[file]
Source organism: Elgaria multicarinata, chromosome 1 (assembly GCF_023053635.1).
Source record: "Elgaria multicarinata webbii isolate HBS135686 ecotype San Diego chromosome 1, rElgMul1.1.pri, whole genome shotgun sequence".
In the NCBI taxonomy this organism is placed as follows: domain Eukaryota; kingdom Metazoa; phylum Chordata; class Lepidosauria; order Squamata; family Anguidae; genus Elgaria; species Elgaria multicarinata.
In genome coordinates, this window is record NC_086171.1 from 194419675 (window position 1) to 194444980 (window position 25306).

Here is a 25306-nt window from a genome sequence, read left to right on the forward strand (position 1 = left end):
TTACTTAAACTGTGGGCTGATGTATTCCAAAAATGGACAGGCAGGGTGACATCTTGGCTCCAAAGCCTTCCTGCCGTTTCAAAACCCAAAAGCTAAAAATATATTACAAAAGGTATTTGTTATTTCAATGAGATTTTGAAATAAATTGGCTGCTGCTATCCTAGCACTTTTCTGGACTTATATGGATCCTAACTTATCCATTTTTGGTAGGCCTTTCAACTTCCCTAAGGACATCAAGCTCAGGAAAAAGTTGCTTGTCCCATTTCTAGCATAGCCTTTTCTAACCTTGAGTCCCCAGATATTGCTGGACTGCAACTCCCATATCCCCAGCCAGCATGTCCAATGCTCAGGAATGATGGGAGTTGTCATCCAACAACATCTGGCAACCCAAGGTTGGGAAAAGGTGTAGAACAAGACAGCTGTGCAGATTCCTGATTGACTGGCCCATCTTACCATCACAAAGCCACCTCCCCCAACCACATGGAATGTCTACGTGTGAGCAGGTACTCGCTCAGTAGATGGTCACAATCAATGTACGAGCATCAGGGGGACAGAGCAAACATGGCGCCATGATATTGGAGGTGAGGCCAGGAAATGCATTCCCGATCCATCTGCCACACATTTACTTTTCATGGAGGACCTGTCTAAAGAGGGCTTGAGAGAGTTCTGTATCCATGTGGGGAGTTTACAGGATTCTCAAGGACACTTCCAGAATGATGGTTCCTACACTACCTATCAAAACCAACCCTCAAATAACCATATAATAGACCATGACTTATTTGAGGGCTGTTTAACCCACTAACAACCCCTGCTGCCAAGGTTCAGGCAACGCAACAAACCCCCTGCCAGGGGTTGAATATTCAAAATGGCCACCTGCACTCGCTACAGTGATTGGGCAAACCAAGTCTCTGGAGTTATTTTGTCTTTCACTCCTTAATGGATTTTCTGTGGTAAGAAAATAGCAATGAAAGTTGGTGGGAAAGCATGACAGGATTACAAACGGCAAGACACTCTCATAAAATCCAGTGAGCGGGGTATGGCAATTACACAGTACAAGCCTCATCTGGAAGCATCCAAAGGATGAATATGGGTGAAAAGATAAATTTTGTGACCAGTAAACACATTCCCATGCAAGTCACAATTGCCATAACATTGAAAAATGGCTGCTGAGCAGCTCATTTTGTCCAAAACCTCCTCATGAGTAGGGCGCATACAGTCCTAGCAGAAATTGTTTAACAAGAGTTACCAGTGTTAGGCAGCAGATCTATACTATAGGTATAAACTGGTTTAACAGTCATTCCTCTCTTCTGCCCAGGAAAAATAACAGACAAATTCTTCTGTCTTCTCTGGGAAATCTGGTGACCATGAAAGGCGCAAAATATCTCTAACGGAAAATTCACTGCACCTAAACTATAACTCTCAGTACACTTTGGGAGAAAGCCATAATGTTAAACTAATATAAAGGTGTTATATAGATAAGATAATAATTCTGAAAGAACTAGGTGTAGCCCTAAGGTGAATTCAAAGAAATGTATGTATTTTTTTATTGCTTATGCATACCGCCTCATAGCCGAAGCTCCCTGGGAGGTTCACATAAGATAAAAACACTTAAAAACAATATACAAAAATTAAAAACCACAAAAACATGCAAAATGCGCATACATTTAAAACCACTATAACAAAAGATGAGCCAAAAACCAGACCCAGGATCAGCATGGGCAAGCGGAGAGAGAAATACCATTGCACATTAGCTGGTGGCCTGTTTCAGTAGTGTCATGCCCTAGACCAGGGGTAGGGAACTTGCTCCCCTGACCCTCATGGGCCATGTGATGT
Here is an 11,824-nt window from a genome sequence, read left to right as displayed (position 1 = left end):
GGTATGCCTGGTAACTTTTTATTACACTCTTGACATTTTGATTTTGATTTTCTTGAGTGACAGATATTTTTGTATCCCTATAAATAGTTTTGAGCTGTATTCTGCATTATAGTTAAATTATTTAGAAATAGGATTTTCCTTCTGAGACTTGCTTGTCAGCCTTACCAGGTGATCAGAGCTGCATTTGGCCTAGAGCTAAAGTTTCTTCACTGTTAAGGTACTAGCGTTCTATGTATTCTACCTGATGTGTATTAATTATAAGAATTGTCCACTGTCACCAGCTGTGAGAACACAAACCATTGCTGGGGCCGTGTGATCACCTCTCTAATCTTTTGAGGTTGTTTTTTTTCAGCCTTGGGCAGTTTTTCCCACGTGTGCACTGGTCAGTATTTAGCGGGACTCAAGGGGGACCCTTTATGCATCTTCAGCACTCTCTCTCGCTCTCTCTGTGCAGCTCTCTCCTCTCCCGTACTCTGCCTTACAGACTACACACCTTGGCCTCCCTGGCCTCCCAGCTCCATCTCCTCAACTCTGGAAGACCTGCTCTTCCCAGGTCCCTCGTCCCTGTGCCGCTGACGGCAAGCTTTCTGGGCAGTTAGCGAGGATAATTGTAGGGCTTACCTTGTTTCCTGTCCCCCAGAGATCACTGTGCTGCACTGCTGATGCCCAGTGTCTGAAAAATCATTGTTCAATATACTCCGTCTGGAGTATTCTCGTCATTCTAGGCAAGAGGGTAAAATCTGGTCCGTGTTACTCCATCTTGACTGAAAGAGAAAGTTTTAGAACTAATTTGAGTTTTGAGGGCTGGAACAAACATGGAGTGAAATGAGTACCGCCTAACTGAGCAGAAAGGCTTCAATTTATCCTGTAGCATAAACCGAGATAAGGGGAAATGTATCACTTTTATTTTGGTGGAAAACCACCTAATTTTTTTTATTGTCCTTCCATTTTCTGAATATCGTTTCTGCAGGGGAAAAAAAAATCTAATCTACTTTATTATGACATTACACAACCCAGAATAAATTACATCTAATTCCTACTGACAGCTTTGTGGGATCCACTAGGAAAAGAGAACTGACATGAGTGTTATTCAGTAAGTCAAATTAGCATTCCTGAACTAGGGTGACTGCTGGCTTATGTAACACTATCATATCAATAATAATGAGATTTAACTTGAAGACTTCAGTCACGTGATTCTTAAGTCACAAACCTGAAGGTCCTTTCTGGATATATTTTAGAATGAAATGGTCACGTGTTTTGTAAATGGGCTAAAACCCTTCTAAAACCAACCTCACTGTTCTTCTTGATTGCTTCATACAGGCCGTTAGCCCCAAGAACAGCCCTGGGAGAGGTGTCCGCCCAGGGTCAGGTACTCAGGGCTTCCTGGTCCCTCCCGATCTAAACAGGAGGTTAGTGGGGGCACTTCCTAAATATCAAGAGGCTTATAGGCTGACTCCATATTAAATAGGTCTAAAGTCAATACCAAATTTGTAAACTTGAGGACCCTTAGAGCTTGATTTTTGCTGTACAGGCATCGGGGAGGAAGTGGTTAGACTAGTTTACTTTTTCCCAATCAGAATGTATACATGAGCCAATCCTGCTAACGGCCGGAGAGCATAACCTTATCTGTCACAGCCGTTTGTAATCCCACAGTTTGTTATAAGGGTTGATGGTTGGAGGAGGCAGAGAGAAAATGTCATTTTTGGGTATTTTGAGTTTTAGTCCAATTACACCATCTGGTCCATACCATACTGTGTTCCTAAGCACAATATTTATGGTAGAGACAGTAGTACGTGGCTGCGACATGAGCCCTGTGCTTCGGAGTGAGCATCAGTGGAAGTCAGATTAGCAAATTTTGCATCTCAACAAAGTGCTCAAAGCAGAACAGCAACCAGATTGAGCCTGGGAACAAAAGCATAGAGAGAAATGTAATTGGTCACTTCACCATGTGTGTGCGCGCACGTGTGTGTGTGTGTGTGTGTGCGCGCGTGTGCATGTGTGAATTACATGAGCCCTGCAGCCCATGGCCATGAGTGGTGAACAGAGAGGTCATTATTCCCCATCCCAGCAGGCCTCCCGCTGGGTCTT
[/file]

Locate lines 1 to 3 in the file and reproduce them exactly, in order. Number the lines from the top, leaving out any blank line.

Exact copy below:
Source organism: Elgaria multicarinata, chromosome 1 (assembly GCF_023053635.1).
Source record: "Elgaria multicarinata webbii isolate HBS135686 ecotype San Diego chromosome 1, rElgMul1.1.pri, whole genome shotgun sequence".
In the NCBI taxonomy this organism is placed as follows: domain Eukaryota; kingdom Metazoa; phylum Chordata; class Lepidosauria; order Squamata; family Anguidae; genus Elgaria; species Elgaria multicarinata.